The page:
Sunday Catechism: Gaze Upon the Beauty of the Lord

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Q: What does the seventh commandment forbid?

A: The seventh commandment forbids thinking, saying, or doing anything sexually impure.

Vintage Decter redo

Let me begin this week’s reflection by making an observation that I think is fairly self-evident, but one that I haven’t ever heard made: the latter half of the commandments have a bias in audience towards the hegemony, more specifically, men. That is, while these commandments are rules for the entire community, they are worded in a way that speak especially pointedly to the men in that community.

To be sure, the commandments are almost stamps of larger principles and concerns that reach across time, culture, and demographics to our essential humanity, as we’ve seen time and again every week. However, the way they are specifically worded, the literal “thou shalt not’s”, are generally more applicable to males than females at that time.

This is unsurprising for a number of reasons, including the inevitable differential across gender in education, literacy, political and cultural representation, and access to legal interpretation.

But also because these commandments are more easily broken by those with agency — those with the power to act, those with the freedom, ability, and opportunity to impinge upon others’ well-being. And that power has belonged, especially back then, more to guys than gals.

It is true that these laws were applied and adjudicated to women, children, and other minority groups–even perhaps more harshly–but the laws seem to me to stand as perimeters that unite typical citizens, even those in varying levels of leadership. In a fallen world, they check the corruptions of power, in persons and in societies, and they stand to judge history.

Why bring this up? Well, because when I reflect on the seventh commandment, I inevitably turn to the fundamental sinfulness of the male gaze, which I think goes back to Adam’s conception of himself no longer as steward of Paradise, but its owner. Once people are seen as objects or property, notably tools to satisfy a relational need, we have a problem.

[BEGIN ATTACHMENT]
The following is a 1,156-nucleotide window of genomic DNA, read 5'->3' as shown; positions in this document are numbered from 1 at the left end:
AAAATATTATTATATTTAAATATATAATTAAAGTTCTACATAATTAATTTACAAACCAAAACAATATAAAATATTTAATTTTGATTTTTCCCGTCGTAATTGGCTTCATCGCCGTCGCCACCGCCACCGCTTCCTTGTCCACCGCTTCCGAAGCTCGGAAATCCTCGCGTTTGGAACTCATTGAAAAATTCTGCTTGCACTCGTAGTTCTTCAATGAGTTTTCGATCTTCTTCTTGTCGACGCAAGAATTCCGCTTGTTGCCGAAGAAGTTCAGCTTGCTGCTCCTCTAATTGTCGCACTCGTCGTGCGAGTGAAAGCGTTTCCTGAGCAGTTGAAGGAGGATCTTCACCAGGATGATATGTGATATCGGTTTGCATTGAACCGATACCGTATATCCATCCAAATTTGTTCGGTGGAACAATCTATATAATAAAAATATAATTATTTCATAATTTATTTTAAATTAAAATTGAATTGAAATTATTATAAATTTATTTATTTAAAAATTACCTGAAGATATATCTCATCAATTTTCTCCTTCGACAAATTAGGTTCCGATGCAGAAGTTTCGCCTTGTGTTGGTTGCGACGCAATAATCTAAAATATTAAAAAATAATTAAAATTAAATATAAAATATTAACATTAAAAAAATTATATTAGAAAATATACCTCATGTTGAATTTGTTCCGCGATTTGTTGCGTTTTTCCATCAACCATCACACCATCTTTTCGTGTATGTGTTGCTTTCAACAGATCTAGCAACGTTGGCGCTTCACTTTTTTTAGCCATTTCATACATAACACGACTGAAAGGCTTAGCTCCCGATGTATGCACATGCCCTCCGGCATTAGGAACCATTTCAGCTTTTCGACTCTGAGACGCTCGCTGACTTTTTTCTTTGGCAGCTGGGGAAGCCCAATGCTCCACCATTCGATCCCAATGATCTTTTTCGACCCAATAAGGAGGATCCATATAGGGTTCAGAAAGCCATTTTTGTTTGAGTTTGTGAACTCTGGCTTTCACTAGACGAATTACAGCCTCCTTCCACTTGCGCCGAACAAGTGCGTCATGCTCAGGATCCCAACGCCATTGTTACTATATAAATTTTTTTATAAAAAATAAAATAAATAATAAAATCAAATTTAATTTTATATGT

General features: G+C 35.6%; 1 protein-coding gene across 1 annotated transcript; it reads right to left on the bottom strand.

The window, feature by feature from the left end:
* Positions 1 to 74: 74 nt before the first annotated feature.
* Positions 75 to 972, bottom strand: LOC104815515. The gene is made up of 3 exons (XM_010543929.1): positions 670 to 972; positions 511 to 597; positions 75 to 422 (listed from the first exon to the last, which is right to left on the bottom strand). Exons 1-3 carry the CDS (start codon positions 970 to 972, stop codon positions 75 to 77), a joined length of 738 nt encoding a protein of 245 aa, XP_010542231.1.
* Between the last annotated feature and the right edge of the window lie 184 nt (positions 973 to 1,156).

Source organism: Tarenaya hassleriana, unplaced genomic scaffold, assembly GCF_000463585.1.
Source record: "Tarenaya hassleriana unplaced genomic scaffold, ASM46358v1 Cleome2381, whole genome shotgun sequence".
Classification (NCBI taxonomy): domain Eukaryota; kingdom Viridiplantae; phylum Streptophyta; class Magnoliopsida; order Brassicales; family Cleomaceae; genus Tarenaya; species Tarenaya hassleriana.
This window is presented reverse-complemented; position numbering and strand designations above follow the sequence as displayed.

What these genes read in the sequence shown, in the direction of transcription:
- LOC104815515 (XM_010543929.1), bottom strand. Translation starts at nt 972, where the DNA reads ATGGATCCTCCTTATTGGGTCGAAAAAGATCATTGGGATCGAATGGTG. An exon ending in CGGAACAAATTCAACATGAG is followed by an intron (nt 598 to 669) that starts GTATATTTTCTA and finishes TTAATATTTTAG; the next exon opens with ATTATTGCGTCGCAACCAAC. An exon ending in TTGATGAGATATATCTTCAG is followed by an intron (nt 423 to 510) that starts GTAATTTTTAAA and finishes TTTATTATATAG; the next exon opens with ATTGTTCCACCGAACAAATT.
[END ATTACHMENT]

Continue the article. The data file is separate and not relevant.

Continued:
This can even be a problem within marriage. Sure, Eve was a “helpmate” — but a partner in holy work and worship, not an appliance for the husband’s personal actualization. Jesus did not take on a wife, but his treatment of women, including “sinful women” like Mary Magdalene, gives us guidance on how they ought to be recognized, appreciated, and elevated independent of their use or desirability to the men around them.

The righteous gaze does not evaluate surfaces but finds what is divinely good.

We live in a society that states that it wants to efface any gender difference and simultaneously aggrandize that difference perversely, pornographically. By resisting one of these fronts, I think we in the church often fall for a false dichotomy and lapse on the other. We emphasize gender roles but falsely frame those roles in a kind of conservative objectification. Or we bemoan the hypersexual elements of our culture without critiquing the limitations and disadvantages leveraged against women in other ways. We need to recognize the fight is far more fundamental; it is in our heart and in our eyes.

The more sexual freedom young women are seen to have, the more we’re having to have hard conversations about how that freedom is still circumscribed by the privileges and sexual agendas of their male peers. The Bible suggests that freedom is not a function of permissibility but of transformation–the sacrifice of agency to salvation–from a power that leapfrogs the dark principalities of this world. We need not fear for our sons and daughters if we know they can serve the Lord of the garden and gaze upon His beauty.

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